Since you brought up "politics"...all I know is that trying the same thing over and over usually ensures getting the same results. I dont think we are going to see an AO-10,13 or 40 again because of the propulsion issue. I doubt any group is going to let a pyalod on with a motor unless there are "real rocket scientist" doing the job...the record has not been all that sterling.
As for going to the "null file"...gee I am a life member of Amsat and well I am surprised that these post are showing up on the board...
Date: Tue, 25 Sep 2012 13:59:09 -0400
Subject: Re: [amsat-bb] Launch Costs (was-re: AMSAT-BB Digest, Vol. 7, Issue 312)
From: rwmcgwier at gmail.com
To: orbitjet at hotmail.com
CC: amsat-bb at amsat.org
You are going to be used for my generic rant, it's not personal. I can get away with this because I have no official role.
AMSAT here and elsewhere has NO desire to become just another customer for exactly the reasons you describe. It amazes me that anyone thinks we don't know this.
There is a reason for Cubesat work. It's about the only "free" ride available. Here in the USA, we have NASA ELaNa and there are similar programs elsewhere as essentially our only access to space.
The Chinese "amateur" space groups are doing larger spacecraft but they have direct government support as they try to build a spacefaring cadre of engineers and scientists.
In the early days/years of AMSAT we could talk NASA or ESA folks into letting us on board. Now, there are no ESA test rides and Arianespace is a corporation, desirous of making a profit, and giving away rides doesn't contribute to their task of helping the bottom line.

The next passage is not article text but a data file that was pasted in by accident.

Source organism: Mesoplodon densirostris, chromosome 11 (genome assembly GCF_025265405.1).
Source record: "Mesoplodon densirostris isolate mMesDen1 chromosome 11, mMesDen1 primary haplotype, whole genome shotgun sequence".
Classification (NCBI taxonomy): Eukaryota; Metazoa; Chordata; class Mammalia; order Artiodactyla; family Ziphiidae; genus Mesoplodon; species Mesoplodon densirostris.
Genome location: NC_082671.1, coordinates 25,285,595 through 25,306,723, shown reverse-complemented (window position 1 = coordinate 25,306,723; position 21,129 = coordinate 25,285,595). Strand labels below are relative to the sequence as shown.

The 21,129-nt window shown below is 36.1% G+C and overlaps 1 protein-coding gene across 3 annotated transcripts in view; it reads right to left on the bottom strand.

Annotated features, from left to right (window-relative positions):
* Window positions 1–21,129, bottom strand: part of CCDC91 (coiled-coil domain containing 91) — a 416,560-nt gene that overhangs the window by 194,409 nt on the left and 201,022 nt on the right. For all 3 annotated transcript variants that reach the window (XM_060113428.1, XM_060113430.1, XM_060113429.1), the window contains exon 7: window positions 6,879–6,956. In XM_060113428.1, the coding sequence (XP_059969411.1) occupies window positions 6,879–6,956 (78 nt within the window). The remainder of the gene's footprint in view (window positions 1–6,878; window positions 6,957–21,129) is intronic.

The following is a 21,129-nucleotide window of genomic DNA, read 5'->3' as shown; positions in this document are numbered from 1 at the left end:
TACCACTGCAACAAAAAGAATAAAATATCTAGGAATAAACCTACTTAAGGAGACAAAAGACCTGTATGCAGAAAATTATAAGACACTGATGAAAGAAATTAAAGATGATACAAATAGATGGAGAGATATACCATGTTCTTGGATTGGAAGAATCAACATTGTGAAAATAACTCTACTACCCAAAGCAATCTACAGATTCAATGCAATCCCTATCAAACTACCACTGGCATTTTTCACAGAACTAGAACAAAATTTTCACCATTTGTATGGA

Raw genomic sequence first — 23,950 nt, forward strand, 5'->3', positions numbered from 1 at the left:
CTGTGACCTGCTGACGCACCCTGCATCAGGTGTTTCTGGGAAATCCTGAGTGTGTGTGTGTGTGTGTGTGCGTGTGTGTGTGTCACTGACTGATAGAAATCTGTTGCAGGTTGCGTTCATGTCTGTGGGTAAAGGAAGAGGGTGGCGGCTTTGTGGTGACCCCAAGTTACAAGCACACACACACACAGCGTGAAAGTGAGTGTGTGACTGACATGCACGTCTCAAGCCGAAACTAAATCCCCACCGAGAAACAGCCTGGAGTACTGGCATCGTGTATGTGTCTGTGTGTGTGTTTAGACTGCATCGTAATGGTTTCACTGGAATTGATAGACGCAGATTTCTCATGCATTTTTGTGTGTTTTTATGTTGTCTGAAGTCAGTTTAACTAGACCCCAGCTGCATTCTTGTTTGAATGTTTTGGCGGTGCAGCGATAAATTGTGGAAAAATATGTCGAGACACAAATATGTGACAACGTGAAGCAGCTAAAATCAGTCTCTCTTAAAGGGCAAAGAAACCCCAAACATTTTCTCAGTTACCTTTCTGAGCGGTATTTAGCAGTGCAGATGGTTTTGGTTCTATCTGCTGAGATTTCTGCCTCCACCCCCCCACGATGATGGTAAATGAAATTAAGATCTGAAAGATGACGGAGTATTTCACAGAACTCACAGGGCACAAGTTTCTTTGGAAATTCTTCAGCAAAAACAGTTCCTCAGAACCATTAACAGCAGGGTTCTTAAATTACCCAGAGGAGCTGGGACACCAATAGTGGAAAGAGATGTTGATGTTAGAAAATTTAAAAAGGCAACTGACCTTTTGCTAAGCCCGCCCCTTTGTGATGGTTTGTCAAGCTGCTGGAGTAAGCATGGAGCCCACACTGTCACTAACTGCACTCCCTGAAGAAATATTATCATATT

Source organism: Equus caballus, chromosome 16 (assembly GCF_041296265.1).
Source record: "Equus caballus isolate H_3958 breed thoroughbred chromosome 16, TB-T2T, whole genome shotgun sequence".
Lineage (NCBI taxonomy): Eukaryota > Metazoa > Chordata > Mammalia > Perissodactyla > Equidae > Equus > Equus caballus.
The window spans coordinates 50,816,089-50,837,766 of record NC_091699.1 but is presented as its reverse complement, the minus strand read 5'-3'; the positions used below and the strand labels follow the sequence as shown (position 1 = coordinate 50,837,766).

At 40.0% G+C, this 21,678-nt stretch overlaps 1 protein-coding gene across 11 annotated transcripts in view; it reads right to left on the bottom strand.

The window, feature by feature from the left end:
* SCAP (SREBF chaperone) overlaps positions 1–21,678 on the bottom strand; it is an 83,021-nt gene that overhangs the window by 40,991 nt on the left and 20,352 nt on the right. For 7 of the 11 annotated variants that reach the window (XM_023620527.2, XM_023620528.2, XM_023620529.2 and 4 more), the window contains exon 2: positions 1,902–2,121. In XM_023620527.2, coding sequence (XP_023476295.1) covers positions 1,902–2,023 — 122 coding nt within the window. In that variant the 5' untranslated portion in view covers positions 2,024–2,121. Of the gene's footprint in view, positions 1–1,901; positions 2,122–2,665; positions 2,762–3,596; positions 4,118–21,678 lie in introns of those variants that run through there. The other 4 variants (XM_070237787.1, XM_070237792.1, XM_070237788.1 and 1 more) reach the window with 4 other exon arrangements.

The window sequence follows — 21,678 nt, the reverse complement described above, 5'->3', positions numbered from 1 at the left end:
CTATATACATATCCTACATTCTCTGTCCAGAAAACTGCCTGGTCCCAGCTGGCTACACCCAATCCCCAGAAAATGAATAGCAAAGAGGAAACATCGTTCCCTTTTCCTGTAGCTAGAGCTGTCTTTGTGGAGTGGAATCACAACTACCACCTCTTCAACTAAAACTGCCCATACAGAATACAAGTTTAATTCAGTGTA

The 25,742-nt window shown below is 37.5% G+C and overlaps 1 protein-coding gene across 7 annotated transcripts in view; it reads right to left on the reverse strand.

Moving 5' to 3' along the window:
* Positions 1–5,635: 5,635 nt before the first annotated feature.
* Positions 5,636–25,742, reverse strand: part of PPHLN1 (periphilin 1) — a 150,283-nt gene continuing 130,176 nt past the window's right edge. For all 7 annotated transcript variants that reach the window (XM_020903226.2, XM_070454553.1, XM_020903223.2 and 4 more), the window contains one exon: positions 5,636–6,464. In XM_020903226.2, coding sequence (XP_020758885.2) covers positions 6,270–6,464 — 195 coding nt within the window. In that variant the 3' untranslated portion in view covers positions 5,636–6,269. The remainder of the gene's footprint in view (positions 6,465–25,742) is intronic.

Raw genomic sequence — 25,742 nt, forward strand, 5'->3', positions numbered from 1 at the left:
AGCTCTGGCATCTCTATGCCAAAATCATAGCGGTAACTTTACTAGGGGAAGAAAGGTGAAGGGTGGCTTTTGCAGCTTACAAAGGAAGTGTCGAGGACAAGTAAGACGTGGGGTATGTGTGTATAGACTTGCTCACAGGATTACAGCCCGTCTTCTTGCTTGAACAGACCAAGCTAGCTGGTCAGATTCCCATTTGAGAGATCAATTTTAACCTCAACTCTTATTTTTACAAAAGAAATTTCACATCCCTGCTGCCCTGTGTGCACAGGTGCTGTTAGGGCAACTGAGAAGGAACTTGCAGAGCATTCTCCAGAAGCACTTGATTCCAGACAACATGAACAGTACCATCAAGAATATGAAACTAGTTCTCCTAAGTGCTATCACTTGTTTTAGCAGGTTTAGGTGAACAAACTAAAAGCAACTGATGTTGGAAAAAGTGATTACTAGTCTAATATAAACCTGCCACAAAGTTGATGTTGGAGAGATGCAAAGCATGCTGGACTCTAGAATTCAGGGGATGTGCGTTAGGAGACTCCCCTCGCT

People seem to think that AMSAT-anywhere have gotten lazy, stupid, old, whatever. It is not true. We can build tiny sat's or micro sat's and get them up with only cubesats being relatively easy. I've seen a few of our older supporters tell folks where to send their donations and support...... This reminds me of being told things by politicians these days.. Promise much, deliver nothing,,,
How has that worked out for folks?
If ANYONE has a known likely way to space for a significant amateur transponder only mission, I dare say you will get trampled by AMSAT-anywhere to get to the provider.
In general, suggestions like "why don't you folks" or "I think you folks should" go directly to the null file because they consume AMSAT archive storage and only increase its noise floor and they are known to the utter novices working directly with AMSAT-Anywhere.
On Tuesday, September 25, 2012, R Oler wrote: